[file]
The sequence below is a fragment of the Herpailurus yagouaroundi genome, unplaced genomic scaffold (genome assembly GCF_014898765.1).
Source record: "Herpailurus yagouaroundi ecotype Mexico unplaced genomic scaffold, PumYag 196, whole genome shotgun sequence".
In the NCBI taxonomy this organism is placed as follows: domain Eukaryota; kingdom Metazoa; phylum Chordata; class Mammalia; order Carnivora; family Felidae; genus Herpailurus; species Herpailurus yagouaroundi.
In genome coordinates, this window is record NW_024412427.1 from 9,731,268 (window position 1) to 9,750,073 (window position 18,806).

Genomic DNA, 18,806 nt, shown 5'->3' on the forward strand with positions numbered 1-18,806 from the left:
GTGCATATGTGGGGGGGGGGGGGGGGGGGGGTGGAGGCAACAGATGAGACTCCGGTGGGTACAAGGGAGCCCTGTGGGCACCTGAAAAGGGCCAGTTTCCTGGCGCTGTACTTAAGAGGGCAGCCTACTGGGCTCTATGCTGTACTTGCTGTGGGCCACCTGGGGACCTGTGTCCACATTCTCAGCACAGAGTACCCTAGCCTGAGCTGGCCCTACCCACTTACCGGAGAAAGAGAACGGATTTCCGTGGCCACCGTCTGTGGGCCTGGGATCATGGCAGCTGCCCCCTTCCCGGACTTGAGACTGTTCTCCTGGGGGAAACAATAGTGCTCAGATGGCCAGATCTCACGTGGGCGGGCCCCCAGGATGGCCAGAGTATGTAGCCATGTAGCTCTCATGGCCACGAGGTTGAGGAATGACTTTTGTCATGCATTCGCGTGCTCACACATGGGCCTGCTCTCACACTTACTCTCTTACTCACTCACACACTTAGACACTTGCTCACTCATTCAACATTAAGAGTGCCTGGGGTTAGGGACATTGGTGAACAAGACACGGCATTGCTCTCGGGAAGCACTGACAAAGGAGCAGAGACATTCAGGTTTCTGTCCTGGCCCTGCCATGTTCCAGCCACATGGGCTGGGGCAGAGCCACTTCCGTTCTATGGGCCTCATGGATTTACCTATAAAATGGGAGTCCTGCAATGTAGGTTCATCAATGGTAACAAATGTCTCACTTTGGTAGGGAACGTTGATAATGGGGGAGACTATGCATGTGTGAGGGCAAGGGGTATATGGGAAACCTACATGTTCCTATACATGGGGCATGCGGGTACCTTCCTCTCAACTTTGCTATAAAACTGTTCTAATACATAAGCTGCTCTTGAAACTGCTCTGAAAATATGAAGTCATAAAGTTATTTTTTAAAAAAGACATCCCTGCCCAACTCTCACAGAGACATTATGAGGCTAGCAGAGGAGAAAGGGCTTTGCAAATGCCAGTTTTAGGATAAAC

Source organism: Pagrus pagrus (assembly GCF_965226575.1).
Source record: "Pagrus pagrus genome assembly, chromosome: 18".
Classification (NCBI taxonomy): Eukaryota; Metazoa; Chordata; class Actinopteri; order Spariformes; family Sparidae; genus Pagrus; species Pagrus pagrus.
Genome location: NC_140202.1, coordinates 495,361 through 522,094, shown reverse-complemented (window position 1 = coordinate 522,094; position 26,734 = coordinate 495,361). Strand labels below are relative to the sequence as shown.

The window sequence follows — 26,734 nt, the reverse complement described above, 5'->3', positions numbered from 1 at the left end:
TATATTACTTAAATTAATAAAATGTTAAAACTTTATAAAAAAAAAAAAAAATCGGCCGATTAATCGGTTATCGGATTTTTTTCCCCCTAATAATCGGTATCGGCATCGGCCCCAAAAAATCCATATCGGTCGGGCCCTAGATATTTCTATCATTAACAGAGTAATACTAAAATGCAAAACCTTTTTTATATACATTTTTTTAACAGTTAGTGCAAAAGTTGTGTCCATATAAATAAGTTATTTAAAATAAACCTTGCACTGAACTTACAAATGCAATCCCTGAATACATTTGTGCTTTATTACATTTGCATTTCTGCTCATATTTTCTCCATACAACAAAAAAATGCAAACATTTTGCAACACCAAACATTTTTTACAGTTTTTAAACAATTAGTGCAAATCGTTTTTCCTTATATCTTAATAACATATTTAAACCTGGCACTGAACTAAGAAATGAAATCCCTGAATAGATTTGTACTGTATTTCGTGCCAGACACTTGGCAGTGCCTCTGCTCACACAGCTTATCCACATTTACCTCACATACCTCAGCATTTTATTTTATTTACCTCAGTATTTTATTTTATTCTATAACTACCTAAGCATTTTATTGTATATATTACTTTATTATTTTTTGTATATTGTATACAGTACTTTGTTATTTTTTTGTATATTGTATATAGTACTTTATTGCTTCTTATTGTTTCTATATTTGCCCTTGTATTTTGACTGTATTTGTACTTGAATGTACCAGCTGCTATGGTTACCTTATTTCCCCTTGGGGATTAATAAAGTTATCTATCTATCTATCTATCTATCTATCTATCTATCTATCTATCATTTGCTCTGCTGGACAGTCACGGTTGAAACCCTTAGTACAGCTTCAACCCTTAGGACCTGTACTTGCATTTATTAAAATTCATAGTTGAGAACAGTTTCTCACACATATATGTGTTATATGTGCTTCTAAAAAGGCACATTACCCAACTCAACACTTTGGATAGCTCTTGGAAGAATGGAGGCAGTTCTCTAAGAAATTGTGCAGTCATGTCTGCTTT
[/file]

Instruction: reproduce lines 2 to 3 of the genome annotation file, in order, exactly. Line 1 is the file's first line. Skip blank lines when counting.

Source record: "Herpailurus yagouaroundi ecotype Mexico unplaced genomic scaffold, PumYag 196, whole genome shotgun sequence".
In the NCBI taxonomy this organism is placed as follows: domain Eukaryota; kingdom Metazoa; phylum Chordata; class Mammalia; order Carnivora; family Felidae; genus Herpailurus; species Herpailurus yagouaroundi.